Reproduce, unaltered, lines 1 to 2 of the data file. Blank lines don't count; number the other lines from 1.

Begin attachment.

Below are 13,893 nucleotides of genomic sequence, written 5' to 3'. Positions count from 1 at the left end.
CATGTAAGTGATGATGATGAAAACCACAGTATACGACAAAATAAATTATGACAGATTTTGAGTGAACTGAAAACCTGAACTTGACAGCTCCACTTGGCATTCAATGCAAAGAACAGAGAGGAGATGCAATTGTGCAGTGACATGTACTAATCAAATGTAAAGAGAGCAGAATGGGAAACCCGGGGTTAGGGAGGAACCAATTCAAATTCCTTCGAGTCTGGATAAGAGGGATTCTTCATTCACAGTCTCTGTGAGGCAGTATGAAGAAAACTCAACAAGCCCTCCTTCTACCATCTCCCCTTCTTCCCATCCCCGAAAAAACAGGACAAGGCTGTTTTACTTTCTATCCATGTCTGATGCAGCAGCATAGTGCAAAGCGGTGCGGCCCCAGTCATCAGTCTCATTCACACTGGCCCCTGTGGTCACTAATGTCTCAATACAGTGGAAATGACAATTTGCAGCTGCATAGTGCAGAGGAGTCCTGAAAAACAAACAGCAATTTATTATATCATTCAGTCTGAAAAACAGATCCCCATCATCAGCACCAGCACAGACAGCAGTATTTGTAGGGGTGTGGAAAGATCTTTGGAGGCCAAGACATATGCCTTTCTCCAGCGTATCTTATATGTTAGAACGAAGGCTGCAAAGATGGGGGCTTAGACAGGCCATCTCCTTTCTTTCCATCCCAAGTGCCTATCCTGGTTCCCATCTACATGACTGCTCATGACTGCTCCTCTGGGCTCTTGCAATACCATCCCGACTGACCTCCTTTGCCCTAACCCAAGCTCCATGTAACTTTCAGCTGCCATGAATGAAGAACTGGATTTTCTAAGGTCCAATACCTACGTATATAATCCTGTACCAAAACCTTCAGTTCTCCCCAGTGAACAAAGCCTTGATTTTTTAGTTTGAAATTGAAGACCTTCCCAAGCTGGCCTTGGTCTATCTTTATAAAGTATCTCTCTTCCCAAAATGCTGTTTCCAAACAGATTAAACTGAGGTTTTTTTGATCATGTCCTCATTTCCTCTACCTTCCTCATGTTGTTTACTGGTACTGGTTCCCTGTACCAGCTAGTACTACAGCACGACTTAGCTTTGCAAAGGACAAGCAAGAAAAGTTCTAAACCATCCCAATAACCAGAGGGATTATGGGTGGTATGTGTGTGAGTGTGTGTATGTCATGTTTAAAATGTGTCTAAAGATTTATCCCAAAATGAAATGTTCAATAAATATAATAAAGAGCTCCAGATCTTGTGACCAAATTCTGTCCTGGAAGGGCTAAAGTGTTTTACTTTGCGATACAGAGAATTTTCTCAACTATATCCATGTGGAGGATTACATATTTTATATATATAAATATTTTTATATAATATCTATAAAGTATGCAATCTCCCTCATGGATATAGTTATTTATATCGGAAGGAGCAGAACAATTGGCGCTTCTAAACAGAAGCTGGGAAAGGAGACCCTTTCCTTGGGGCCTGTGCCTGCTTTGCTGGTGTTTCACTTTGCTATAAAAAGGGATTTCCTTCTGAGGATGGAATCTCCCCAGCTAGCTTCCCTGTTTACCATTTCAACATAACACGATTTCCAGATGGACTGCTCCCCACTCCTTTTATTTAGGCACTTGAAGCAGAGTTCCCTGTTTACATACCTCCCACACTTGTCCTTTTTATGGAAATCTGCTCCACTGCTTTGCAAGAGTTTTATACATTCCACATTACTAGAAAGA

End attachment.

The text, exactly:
Below are 13,893 nucleotides of genomic sequence, written 5' to 3'. Positions count from 1 at the left end.
CATGTAAGTGATGATGATGAAAACCACAGTATACGACAAAATAAATTATGACAGATTTTGAGTGAACTGAAAACCTGAACTTGACAGCTCCACTTGGCATTCAATGCAAAGAACAGAGAGGAGATGCAATTGTGCAGTGACATGTACTAATCAAATGTAAAGAGAGCAGAATGGGAAACCCGGGGTTAGGGAGGAACCAATTCAAATTCCTTCGAGTCTGGATAAGAGGGATTCTTCATTCACAGTCTCTGTGAGGCAGTATGAAGAAAACTCAACAAGCCCTCCTTCTACCATCTCCCCTTCTTCCCATCCCCGAAAAAACAGGACAAGGCTGTTTTACTTTCTATCCATGTCTGATGCAGCAGCATAGTGCAAAGCGGTGCGGCCCCAGTCATCAGTCTCATTCACACTGGCCCCTGTGGTCACTAATGTCTCAATACAGTGGAAATGACAATTTGCAGCTGCATAGTGCAGAGGAGTCCTGAAAAACAAACAGCAATTTATTATATCATTCAGTCTGAAAAACAGATCCCCATCATCAGCACCAGCACAGACAGCAGTATTTGTAGGGGTGTGGAAAGATCTTTGGAGGCCAAGACATATGCCTTTCTCCAGCGTATCTTATATGTTAGAACGAAGGCTGCAAAGATGGGGGCTTAGACAGGCCATCTCCTTTCTTTCCATCCCAAGTGCCTATCCTGGTTCCCATCTACATGACTGCTCATGACTGCTCCTCTGGGCTCTTGCAATACCATCCCGACTGACCTCCTTTGCCCTAACCCAAGCTCCATGTAACTTTCAGCTGCCATGAATGAAGAACTGGATTTTCTAAGGTCCAATACCTACGTATATAATCCTGTACCAAAACCTTCAGTTCTCCCCAGTGAACAAAGCCTTGATTTTTTAGTTTGAAATTGAAGACCTTCCCAAGCTGGCCTTGGTCTATCTTTATAAAGTATCTCTCTTCCCAAAATGCTGTTTCCAAACAGATTAAACTGAGGTTTTTTTGATCATGTCCTCATTTCCTCTACCTTCCTCATGTTGTTTACTGGTACTGGTTCCCTGTACCAGCTAGTACTACAGCACGACTTAGCTTTGCAAAGGACAAGCAAGAAAAGTTCTAAACCATCCCAATAACCAGAGGGATTATGGGTGGTATGTGTGTGAGTGTGTGTATGTCATGTTTAAAATGTGTCTAAAGATTTATCCCAAAATGAAATGTTCAATAAATATAATAAAGAGCTCCAGATCTTGTGACCAAATTCTGTCCTGGAAGGGCTAAAGTGTTTTACTTTGCGATACAGAGAATTTTCTCAACTATATCCATGTGGAGGATTACATATTTTATATATATAAATATTTTTATATAATATCTATAAAGTATGCAATCTCCCTCATGGATATAGTTATTTATATCGGAAGGAGCAGAACAATTGGCGCTTCTAAACAGAAGCTGGGAAAGGAGACCCTTTCCTTGGGGCCTGTGCCTGCTTTGCTGGTGTTTCACTTTGCTATAAAAAGGGATTTCCTTCTGAGGATGGAATCTCCCCAGCTAGCTTCCCTGTTTACCATTTCAACATAACACGATTTCCAGATGGACTGCTCCCCACTCCTTTTATTTAGGCACTTGAAGCAGAGTTCCCTGTTTACATACCTCCCACACTTGTCCTTTTTATGGAAATCTGCTCCACTGCTTTGCAAGAGTTTTATACATTCCACATTACTAGAAAGA